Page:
DDS – Doctor of Dental Surgery degree.

Decalcification – the loss of calcium from your teeth, making the teeth weaker and more susceptible to decay.

Decay – tooth decay is the common term for dental caries.  This condition occurs as a result of bacteria in the mouth converting food debris into acid, which then breaks down the tooth enamel, leading to cavities.  The easiest foods for bacteria to convert are sugars and starches, which is why these foods contribute most heavily to tooth decay.  The acids, food debris, and bacteria in the mouth combine to form plaque, a sticky substance that adheres to the teeth.  If not removed, plaque hardens into tartar, which is more difficult to remove.

Deciduous Teeth – baby teeth; teeth that exfoliate or shed.  See Primary Teeth.

Deglutition – the technical term for swallowing.

Demineralization – the loss of minerals such as calcium from the tooth enamel.  Demineralization can result from eating acidic foods or from the acids produced by oral bacteria that live on food particles in the mouth.

Dendrite – the process that conducts impulses toward the cell body of a nerve.

Dental Bonding – Dental bonding in conjunction with modern composites is an excellent way to fix cosmetic and structural imperfections in the teeth. Dental bonding can repair cracked, chipped and discolored teeth as well as replace silver amalgam fillings. Learn More

Dental Crown – a dental restoration fixed in place with cement.  Dental crowns cover the entire tooth above the gum line, essentially become the new outer surface of the tooth.

Dental Floss – a bundle of thin nylon filaments or a plastic (Teflon or polyethylene) ribbon used to remove food and dental plaque from the teeth.  Floss is gently inserted between the teeth and scraped along the teeth sides up and down and back and forth, especially close to the gums.  Dental floss may be flavored or unflavored, waxed or unwaxed.  If you have questions about flossing, your dentist and hygienist will be able to provide additional information, instructions, and recommendations.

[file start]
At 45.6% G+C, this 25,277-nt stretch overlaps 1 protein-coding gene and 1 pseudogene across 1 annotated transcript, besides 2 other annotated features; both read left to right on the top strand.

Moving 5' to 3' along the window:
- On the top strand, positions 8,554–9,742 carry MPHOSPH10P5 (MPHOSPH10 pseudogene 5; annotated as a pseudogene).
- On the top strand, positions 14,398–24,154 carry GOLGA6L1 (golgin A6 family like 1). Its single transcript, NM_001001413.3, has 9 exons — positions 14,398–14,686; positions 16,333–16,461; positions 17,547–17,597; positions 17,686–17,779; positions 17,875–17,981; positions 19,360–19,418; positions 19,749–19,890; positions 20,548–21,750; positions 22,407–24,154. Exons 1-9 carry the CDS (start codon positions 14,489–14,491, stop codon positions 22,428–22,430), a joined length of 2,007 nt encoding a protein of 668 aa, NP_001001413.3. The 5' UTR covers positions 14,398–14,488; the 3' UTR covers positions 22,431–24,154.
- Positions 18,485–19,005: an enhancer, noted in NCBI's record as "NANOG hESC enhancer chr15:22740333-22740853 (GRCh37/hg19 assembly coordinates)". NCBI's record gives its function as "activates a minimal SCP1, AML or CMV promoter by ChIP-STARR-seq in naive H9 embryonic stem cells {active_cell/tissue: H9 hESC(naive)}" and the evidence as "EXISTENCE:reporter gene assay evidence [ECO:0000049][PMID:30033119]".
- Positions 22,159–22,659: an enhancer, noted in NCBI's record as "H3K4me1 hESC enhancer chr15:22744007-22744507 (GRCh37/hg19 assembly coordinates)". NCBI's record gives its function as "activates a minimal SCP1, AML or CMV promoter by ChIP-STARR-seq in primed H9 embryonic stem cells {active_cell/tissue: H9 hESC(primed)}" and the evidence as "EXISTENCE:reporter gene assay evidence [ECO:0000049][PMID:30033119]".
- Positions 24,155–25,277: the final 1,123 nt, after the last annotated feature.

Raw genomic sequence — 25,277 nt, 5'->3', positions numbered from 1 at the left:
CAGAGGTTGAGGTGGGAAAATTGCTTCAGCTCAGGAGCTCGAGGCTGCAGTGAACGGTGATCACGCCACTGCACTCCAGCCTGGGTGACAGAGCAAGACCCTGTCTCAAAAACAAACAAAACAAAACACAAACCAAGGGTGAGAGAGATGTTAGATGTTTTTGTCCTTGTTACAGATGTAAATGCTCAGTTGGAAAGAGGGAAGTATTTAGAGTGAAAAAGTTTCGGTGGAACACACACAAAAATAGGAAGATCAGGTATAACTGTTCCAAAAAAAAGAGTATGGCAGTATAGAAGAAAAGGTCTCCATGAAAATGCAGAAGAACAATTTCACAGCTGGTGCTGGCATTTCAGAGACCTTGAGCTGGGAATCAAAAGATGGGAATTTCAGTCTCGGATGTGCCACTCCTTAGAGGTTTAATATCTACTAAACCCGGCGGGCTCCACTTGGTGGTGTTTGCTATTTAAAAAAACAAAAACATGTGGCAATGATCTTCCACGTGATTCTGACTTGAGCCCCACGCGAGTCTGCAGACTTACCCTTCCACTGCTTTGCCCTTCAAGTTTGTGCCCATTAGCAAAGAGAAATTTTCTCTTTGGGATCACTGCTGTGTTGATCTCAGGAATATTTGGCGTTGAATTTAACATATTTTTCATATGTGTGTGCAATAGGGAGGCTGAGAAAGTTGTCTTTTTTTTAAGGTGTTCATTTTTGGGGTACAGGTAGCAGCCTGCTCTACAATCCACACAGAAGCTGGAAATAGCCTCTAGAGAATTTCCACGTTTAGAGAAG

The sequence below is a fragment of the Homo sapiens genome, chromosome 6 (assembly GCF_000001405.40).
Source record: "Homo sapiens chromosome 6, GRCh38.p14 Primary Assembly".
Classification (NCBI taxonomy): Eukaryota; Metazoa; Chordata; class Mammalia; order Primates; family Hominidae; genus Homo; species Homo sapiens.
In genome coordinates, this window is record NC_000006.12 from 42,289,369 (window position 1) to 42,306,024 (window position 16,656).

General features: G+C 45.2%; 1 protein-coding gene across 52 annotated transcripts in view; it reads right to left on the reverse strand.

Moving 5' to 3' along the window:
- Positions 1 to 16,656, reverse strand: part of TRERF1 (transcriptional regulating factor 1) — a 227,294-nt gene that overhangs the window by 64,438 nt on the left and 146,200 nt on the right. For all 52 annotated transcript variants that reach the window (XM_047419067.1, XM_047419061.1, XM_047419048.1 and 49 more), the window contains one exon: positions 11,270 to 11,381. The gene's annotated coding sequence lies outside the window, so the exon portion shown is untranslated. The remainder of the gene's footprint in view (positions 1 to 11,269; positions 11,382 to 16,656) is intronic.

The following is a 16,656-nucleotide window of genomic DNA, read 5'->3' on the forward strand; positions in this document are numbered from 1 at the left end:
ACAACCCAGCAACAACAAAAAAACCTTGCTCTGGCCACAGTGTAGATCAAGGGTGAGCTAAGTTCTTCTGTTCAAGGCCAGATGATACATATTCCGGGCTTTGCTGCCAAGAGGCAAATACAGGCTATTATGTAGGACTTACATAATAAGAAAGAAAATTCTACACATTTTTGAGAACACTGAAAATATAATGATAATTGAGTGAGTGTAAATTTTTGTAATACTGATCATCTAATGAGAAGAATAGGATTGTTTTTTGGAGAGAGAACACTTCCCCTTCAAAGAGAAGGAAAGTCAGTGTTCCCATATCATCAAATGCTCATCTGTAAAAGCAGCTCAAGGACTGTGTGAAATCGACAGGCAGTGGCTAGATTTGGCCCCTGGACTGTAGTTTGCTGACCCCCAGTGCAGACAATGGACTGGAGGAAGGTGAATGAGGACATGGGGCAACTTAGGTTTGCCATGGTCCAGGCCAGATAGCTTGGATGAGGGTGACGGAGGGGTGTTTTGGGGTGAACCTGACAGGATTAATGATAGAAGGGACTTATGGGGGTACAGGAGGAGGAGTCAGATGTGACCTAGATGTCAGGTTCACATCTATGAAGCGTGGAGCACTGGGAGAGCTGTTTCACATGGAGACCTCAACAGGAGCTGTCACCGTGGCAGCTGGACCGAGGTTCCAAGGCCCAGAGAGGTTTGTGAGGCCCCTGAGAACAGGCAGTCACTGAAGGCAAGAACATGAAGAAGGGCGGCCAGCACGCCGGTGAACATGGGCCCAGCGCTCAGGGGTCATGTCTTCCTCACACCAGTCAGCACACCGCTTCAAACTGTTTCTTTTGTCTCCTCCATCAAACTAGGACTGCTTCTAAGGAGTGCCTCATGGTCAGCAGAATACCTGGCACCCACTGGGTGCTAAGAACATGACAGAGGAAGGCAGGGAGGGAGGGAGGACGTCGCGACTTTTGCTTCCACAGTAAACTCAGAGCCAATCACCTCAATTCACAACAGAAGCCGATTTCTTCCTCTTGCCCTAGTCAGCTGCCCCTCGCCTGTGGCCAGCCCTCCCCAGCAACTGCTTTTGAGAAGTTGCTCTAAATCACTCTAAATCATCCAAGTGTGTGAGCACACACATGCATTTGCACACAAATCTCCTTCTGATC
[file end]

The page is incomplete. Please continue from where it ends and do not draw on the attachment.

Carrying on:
Dental Resin – a dental material applied to the tooth, often in cases of severe dentinal hypersensitivity.  Dental resin is not usually used unless all other treatment attempts have failed.

Dental Varnish – solutions of natural resins in a suitable solvent, of which a thin coating is applied over the surfaces of the cavity preparations before a restoration is placed.  Dental varnish is also used as a protective agent for the tooth against constituents of restorative materials.

Dentin – the hard, yellow tissue underlying the enamel and cementum of the teeth.  Dentin makes up the majority of the teeth.

Dentinal Tubules – microscopic canals that run from outside of the dentin to the nerve inside the tooth.

Dentition – the natural teeth as a unit.

Dentures – Dentures are removable dental appliances that replace missing teeth. Unlike dental implants and dental bridges, which are permanently affixed, dentures are resting on top of the gums and the underlying bone structure. Dentures can be taken out at night (it is recommended to leave the denture in place at all times and take them out for cleanings three times a day). Learn More

Desiccate – to make dry; to remove all moisture.

Desquamation – the peeling of gingival tissue; during this process the gingival tissues may appear smooth and shiny, with patches of bright red and gray.

Developmental Depression – a concavity in a surface that formed while the tooth was developing.

Diagnosis – the process of identifying the nature of a dental disorder.

Diagnostic in Dentistry – a procedure performed by the dentist to identify what is happening in the mouth.

Diastema – is the space between the teeth, most common between the front teeth. Learn More

Dilaceration – an abnormal tooth, where both the crown and the root are twisted.

Diphyodont – having two successive sets of teeth.

Direct Contamination – direct contact with germs or impurities.

Disinfection – a cleaning process which destroys the majority of microorganisms, but not the highly resistant forms of bacterial and mycotic spores.

Disinfectant – a chemical agent applied onto inanimate surfaces to destroy germs.

Dislodged Tooth – also known as a “knocked out tooth,” a dislodged tooth is a tooth that has been completely pushed out of its socket. This most often is a result of an injury. Some dislodged teeth can be placed back into the socket; other times, a replacement tooth may be used to restore the appearance of your smile.

Distal – the surface of the tooth farthest from the midline of the dental arch.

Divergent – a term used when the teeth or dental implants are not parallel to each other within the arch.

DMD – Doctor of Dental Medicine degree.